Restaurant M

Succulent scallops, seared to a salt-speckled crisp, pose around artful swirls of pureed beet and a salad of roasted beets.

'I've had 28 different restaurants as tenants over the years," says real estate developer Michael DiPaolo, "and each one of them has gone out of business."

A record like that could sour even the most eager optimist fresh out of culinary school. And it surely kept a mogul like DiPaolo from ever considering the folly of opening his own place. But then along came M.

Actually, first came the Morris House Hotel, the 1787 colonial manor near Washington Square that he and partner Gene Lefevre refurbished into an elegant boutique inn two years ago. But the lush English gardens out back, and the old townhouse turned office space that bordered its opposite wall, simply begged to be transformed.

The 40-seat rectangular dining room they've created in the former office building is nice enough in a contemporary way, with comfy saddle leather banquettes, well-lit modern art, and an art deco bar up front. But M's true ringer is the garden beyond its beveled French doors - a grassy, flower-traced yard ringed by dogwoods and magnolias. When the torches are ablaze, it appears through an iron gate off Eighth Street to glow like a lost oasis of Philadelphia past. And when you step inside, the brick terrace and candlelit gravel walk exude an outdoor elegance that reminds me of a cross between the old Opus 251 and the Garden, though with better iron furniture.

Without a decent chef, though, this space would be little more than a wedding factory (and yes, they already do plenty). And after an early false start with another chef, M has landed an impressive young talent in David Katz. After a brief stint at Lula, another restaurant owned by Lefevre (who also owns the Black Sheep and Dark Horse), Katz has taken the opportunity to make his debut statement here.

Like the restaurant's name, his approach is minimalist but very effective. Katz, 29, a veteran of such local kitchens as Salt, Avenue B and Pollo Rosso, presents a New American menu with only five appetizers and five entrees. It changes with the seasons. The flavors aren't overly exotic, the compositions aren't contrived. But Katz's food shows the value of focus, distilling a pair of good ideas on each plate into vivid flavors that put the spotlight on good ingredients.

A risotto is the essence of English pea, a creamy green froth that sets the pop of fresh little orbs against the slip of toothsome rice. The mid-September harvest is captured in a tableau of heirloom tomatoes, whose multihued sweetness - tiny toy box yellows, deep purple moons, luscious green zebras - is graced with salty shavings of ricotta salata, tangy streaks of aged balsamic, and an herbaceous scoop of bracing basil sorbet.

Gigantic lumps of sweet crab tangle with sheets of salty serrano ham, juicy rounds of cantaloupe, and freshly torn mint. Succulent scallops, seared to a salt-speckled crisp, pose around artful swirls of pureed beet and a salad of roasted beets tossed with snappy rounds of fresh hearts of palm.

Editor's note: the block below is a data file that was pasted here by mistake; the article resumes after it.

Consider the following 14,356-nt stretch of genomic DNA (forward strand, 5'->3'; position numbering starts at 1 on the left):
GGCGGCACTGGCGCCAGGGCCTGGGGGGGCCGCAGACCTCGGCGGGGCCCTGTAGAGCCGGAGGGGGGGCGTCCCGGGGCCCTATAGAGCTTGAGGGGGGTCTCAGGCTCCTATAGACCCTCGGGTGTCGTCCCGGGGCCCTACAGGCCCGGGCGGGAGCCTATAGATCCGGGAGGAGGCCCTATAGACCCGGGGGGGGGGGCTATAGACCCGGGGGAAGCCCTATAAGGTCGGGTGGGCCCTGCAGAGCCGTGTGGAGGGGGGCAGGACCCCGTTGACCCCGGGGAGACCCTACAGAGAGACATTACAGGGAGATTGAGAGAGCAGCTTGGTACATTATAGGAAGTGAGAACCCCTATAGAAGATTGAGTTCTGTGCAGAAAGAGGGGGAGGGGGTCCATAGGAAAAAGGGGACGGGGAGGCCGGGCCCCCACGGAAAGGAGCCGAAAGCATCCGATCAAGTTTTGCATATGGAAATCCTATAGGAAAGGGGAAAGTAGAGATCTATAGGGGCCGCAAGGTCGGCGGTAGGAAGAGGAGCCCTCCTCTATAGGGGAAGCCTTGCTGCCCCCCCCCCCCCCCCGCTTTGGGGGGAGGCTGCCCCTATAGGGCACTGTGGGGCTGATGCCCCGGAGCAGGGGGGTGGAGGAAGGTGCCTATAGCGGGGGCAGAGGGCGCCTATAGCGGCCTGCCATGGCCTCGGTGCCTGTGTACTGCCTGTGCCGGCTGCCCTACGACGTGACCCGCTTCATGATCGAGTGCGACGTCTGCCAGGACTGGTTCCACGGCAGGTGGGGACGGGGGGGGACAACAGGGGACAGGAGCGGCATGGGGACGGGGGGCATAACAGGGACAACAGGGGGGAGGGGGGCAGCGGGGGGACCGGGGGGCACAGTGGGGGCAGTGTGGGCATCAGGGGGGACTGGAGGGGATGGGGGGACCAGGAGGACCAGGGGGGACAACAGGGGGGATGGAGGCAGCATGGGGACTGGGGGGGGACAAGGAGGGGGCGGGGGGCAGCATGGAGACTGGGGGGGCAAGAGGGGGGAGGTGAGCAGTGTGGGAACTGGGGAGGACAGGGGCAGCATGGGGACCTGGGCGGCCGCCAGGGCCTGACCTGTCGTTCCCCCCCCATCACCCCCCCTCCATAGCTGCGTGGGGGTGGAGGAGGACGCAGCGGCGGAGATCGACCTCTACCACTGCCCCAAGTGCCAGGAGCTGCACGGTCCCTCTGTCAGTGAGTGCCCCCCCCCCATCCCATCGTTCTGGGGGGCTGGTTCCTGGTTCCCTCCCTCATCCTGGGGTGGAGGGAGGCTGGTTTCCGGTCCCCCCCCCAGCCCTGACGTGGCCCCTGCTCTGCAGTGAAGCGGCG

Such appetizers made for a stunning start as the dusk settled in the garden and illuminated crystals draped over the pergola began to glow. As the meal progressed, however, it became clear there were a number of small nuances still holding back this promising newcomer from reaching its full potential.

M has a nice little starter list of international wines, with a good price range of interesting reds - including great pinot noirs from Archery Summit and Robert Sinskey, and more affordable (but delicious) syrahs from Sonoma's Artesa and MJ. But there isn't much to choose from in whites, considering the menu's seafood leanings. And on both visits, M's beautiful crystal stemware reeked of detergent - a flaw that was corrected upon request.

The servers, overseen by manager Joe Conti, were pleasant and formal without being stiff. But there weren't nearly enough of them once a large party showed up, leaving us to wait out long pauses between courses.

It will also be intriguing to see how well the Morris House's historic dining rooms accommodate the main restaurant's overflow once the 57-seat garden closes in winter. I suspect M is going to need to learn to deal with some major crowds if Katz keeps cooking like this.

The entrees were every bit as good as his starters. Two gorgeous pieces of halibut were stacked over a milky ragout of corn and chanterelles edged by a smoky aurora of orange paprika oil. Crispy red snapper fillets played a Mediterranean tune against piquant olive tapenade, a nest of zucchini strings, and a cool salad of cherry tomatoes.

A roasted chicken breast was one of my few disappointments, a bit dry over its vibrant green basil orzo. At our first meal, a strip steak was also off the mark, seriously undercooked and served with polenta so loose it could have been soup. On a second visit, though, that steak was perfection, a top-notch slab of prime meat speckled with fleur de sel. The side of white grits, perfumed with summer truffles, was impossible to stop eating.

If possible, the free-range veal chop was even better, an enormous slice of butter-tender New Zealand meat that came with roasted grapes and earthy maitake mushrooms.

Dessert is even more limited than the rest of the menu, and needs more attention before M can step up to the next tier. Katz actually makes a superbly silky creme brulee, a rich flourless chocolate torte, and some very competent tartlettes of pecan and pear. But too many awkward pairings with sorbet and ice cream - jarringly sour passion fruit on the chocolate, cloying cinnamon over the tartlettes - overshadow Katz's work.

A real pastry chef might be the key to unlocking M's considerable potential. It's already a solid bet to improve Michael DiPaolo's restaurant luck.

Contact restaurant critic Craig LaBan at 215-854-2682 or Read his recent work at